Crimes of the Art is a weekly survey of artless criminals’ cultural misdeeds. Crimes are rated on a highly subjective scale from one “Scream” emoji — the equivalent of a vandal tagging the exterior of a local history museum in a remote part of the US — to five “Scream” emojis — the equivalent of the Isabella Stewart Gardner Museum heist.
Sir Elton’s Spectacles Swiped
Elton John’s signature heart-shaped glasses were stolen from their display case at the Rock ‘n’ Soul Museum in Memphis. The boosted bifocals were on loan to the institution and had been insured for $2,000.
Verdict: It seems to me you lived your life like glasses in a museum.
The Prince Stays in the Picture
Hollywood talent agent and art collector Michael Ovitz filed a lawsuit against insurance giant AIG and its subsidiary Chartis claiming he is entitled to $2.5 million from the loss of two Richard Prince paintings. The artworks, “Untitled” and “Nobody’s Home,” were both insured and allegedly stolen from the collector by embattled art dealer Perry Rubenstein.
Verdict: $2.5 million for two lost Prince paintings? Sounds like an insurance scam.
Gun Sculpture Shot Down
Artist Margarita Cabrera is threatening to sue the City of El Paso for dismantling and removing her public sculpture “UPLIFT” — which it commissioned her to make in 2012 — mid-installation last month. The city claimed the project’s abrupt cancellation was due to unforeseen structural problems with the sculpture, but Cabrera alleges that the work was censored because it incorporated parts of guns confiscated by the El Paso County Sheriff’s Department, a fact she had made clear in her original proposal.
Verdict: The city evidently wasn’t prepared for such a loaded sculpture.
From Russia with Twerk
Five of the six women who perform in a dance video shot in front of a World War II memorial in Novorossiysk, Russia, were convicted of hooliganism for their irreverent twerking — two were sentenced to 10 days in jail, one was given a 15-day sentence, and two others were fined.
Verdict: First punk rock, now twerking. What will Russia outlaw as hooliganism next, the Macarena?
Crossing Borders with Loot in the Boot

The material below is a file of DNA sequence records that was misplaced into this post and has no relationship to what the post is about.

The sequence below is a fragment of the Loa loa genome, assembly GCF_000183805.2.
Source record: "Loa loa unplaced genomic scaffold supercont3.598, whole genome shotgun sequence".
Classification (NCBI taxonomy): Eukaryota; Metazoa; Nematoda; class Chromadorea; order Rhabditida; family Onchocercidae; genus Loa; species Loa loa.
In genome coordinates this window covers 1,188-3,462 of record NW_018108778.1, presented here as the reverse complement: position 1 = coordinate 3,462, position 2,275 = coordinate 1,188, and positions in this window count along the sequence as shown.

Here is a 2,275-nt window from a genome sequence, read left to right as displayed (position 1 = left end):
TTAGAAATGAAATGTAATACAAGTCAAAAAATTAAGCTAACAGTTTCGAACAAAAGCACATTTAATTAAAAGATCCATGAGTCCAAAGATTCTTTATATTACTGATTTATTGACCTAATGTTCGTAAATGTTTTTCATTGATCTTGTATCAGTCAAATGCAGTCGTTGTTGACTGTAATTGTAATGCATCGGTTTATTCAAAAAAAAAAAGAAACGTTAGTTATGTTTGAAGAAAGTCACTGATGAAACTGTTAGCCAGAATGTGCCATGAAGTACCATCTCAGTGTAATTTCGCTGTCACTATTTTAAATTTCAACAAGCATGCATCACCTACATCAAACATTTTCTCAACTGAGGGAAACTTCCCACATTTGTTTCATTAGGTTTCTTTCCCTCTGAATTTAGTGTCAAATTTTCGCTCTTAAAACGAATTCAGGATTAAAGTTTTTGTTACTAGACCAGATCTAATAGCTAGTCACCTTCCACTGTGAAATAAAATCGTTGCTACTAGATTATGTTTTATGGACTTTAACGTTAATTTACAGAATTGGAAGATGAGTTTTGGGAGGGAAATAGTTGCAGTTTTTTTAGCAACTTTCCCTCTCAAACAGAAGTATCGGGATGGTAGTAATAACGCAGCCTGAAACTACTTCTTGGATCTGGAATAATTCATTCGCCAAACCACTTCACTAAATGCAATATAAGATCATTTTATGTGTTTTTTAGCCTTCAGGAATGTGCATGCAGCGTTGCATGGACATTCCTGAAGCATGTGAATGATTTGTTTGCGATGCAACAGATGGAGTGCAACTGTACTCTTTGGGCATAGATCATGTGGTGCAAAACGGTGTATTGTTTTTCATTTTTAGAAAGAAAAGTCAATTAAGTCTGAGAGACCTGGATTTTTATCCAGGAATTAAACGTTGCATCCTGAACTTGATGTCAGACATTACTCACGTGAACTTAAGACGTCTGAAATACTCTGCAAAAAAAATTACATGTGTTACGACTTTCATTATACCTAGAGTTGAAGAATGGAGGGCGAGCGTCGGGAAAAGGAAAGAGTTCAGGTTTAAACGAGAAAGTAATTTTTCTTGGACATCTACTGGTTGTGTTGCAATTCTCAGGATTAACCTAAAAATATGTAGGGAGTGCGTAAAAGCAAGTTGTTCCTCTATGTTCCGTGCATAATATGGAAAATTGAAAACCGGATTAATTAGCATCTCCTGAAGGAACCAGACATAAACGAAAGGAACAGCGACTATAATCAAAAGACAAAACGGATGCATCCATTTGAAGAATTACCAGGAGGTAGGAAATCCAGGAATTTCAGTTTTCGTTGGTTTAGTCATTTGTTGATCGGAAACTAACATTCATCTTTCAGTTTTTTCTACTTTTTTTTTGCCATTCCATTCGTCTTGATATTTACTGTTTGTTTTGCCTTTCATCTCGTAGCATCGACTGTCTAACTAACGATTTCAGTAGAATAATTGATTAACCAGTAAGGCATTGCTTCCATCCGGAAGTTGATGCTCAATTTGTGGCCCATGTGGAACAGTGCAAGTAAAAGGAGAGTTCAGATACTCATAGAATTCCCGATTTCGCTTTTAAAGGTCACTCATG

Soeun Oeun, an intelligence officer in the Cambodian military police, was detained shortly after driving across the border into Thailand when soldiers found three Buddhist statues in the back of his car. He is being held on suspicion of involvement with an antiquities looting ring.
Verdict: Next time, try strapping the looted statues into seat belts and dressing them up as passengers.
Workers in Glass Cases Shouldn’t Throw Stupas
A votive stupa from the 1st century CE at the Indian Museum in Kolkata was damaged when workers from the National Building Construction Corporation (NBCC) accidentally broke its glass display case, sending shards falling onto the artifact. The NBCC employees had been doing maintenance work on the display case, even though the company’s contract with the museum had expired on March 31 and they were no longer authorized to be working in the museum.
Verdict: Someone should have issued NBCC a “Stupa Work Order.”
Basquiat Boosted in Breakup
The company that owns the Jean-Michel Basquiat painting “Wine of Babylon” is suing the Croatian singer and actress Rita Rusic for allegedly stealing it from her ex-husband Vittorio Cecchi Gori when they split. Gori bought the work for $330,000 in 1988, assigned it to G&G Productions, and kept it in the house where he lived with Rusic in Rome.
Verdict: Maybe Rusic and Gori can reach some sort of joint custody agreement.
Hot Hay Sculpture Not a Hit
Bruce Cook, the owner of the Kactus Point Charolais farm in rural Crossover in the Australian state of Victoria, has been ordered by police to dismantle a sculpture of a bull mounting a cow that he made from bales of hay. Though police allegedly received complaints claiming that the sculpture is “offensive and obscene,” Cook says he and his bovine artwork have received enormous public support.
Verdict: Puritanical prairie prudes need a hobby.
Robbers Return Maori Loot
Fourteen 19th-century Maori artifacts that were stolen during the burglary of a home in the small town of Hastings in northeastern New Zealand were mysteriously returned to the National Museum of New Zealand Te Papa Tongarewa in Wellington.
Verdict: Maybe this “robbery” was actually a very dramatic way of gifting the artifacts to the national museum.
Clueless Art Fraudster Also Shoeless
Luke Brugnara, who stands accused of fraud for arranging to buy and then refusing to pay for artworks by Joan Miró, Willem de Kooning, Edgar Degas, and Pablo Picasso, appeared in court on the first day of jury selection wearing prison-issued sandals, prompting a highly entertaining conversation with US District Judge William Alsup.
Verdict: Courtroom television would be a lot more fun to watch if every defendant’s introduction ended with the phrase “appearing without shoes.”